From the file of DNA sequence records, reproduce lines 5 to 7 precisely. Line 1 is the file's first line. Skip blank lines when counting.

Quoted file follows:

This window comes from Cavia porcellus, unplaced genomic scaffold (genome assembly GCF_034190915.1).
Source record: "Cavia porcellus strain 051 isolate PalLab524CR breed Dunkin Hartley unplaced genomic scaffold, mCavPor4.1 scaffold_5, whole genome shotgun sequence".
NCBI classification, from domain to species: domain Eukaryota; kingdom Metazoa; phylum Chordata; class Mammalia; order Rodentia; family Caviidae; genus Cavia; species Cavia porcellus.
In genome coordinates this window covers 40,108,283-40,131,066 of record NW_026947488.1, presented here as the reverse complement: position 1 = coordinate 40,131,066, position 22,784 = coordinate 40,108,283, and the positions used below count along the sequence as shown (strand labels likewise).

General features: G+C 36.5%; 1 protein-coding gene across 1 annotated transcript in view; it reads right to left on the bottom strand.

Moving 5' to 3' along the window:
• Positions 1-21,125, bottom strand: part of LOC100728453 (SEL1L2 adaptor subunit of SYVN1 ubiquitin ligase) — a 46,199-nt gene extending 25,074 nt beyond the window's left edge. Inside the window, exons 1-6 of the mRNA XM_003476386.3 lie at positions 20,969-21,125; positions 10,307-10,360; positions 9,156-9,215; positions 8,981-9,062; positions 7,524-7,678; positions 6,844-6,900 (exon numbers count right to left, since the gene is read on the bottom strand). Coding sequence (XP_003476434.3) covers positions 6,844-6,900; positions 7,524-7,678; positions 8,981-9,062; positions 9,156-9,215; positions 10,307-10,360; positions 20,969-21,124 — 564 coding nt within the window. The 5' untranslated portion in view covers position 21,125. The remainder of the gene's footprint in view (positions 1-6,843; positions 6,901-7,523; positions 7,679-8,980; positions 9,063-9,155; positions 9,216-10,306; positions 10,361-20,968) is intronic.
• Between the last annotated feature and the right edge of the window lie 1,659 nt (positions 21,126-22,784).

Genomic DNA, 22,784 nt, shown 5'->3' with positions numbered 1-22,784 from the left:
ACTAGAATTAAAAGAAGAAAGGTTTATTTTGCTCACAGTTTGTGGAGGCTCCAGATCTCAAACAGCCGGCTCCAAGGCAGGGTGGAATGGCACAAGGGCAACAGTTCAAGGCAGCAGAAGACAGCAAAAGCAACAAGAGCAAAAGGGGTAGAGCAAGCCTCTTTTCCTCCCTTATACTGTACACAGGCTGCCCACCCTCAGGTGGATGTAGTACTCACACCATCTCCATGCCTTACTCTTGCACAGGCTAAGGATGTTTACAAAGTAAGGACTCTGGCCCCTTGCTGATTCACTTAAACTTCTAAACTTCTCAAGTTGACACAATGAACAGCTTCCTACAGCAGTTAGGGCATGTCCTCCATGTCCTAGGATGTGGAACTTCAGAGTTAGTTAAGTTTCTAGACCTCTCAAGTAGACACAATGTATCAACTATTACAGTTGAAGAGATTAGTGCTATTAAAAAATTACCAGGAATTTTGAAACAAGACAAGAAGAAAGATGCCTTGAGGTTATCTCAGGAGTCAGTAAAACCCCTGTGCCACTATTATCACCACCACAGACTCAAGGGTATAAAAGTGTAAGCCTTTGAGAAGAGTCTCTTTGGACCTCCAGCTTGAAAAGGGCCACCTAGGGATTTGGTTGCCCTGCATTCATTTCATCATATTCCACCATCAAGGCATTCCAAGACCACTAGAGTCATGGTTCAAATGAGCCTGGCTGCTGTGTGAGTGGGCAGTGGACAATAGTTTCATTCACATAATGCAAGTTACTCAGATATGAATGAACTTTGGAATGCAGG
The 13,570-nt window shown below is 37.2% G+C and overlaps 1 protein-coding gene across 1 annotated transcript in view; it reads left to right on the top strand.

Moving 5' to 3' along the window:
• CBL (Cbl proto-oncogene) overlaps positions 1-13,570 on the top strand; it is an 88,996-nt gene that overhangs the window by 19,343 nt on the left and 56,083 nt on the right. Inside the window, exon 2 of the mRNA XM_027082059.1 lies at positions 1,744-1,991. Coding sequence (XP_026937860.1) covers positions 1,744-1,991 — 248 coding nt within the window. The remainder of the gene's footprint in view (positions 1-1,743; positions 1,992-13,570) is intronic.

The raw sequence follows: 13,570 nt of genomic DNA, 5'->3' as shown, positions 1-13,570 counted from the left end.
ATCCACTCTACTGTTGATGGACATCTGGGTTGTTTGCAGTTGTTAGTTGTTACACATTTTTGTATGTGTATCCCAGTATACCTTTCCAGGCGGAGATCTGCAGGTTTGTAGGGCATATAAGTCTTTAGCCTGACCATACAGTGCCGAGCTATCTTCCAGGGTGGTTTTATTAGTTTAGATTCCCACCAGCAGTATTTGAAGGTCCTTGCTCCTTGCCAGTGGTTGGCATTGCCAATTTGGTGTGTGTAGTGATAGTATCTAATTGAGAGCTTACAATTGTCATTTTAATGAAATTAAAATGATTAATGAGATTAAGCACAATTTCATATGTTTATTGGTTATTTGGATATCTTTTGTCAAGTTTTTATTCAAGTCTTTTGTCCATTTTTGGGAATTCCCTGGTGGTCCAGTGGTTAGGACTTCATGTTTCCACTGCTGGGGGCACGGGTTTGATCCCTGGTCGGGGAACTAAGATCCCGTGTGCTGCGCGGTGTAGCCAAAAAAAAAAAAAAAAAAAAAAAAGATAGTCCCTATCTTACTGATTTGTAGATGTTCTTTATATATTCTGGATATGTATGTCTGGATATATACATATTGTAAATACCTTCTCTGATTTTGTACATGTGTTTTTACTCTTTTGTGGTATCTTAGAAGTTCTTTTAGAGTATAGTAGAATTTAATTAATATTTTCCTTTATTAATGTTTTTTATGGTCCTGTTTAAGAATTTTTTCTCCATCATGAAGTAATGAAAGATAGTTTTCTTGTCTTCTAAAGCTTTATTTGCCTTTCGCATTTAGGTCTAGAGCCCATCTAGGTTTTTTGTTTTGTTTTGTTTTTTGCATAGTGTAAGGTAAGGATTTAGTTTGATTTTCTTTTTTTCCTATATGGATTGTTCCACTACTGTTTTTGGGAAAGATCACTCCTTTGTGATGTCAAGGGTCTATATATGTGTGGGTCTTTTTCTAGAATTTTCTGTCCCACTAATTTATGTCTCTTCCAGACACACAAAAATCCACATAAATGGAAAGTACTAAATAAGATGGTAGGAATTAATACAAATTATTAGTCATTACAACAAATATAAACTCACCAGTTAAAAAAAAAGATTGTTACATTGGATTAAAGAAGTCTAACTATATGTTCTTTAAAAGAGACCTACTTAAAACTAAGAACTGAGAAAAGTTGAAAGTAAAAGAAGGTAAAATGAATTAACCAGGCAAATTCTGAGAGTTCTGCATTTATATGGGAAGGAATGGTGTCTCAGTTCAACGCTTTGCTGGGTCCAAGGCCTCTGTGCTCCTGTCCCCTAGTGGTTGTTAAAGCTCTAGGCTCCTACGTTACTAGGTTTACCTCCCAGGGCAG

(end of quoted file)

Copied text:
General features: G+C 36.5%; 1 protein-coding gene across 1 annotated transcript in view; it reads right to left on the bottom strand.

Moving 5' to 3' along the window:
• Positions 1-21,125, bottom strand: part of LOC100728453 (SEL1L2 adaptor subunit of SYVN1 ubiquitin ligase) — a 46,199-nt gene extending 25,074 nt beyond the window's left edge. Inside the window, exons 1-6 of the mRNA XM_003476386.3 lie at positions 20,969-21,125; positions 10,307-10,360; positions 9,156-9,215; positions 8,981-9,062; positions 7,524-7,678; positions 6,844-6,900 (exon numbers count right to left, since the gene is read on the bottom strand). Coding sequence (XP_003476434.3) covers positions 6,844-6,900; positions 7,524-7,678; positions 8,981-9,062; positions 9,156-9,215; positions 10,307-10,360; positions 20,969-21,124 — 564 coding nt within the window. The 5' untranslated portion in view covers position 21,125. The remainder of the gene's footprint in view (positions 1-6,843; positions 6,901-7,523; positions 7,679-8,980; positions 9,063-9,155; positions 9,216-10,306; positions 10,361-20,968) is intronic.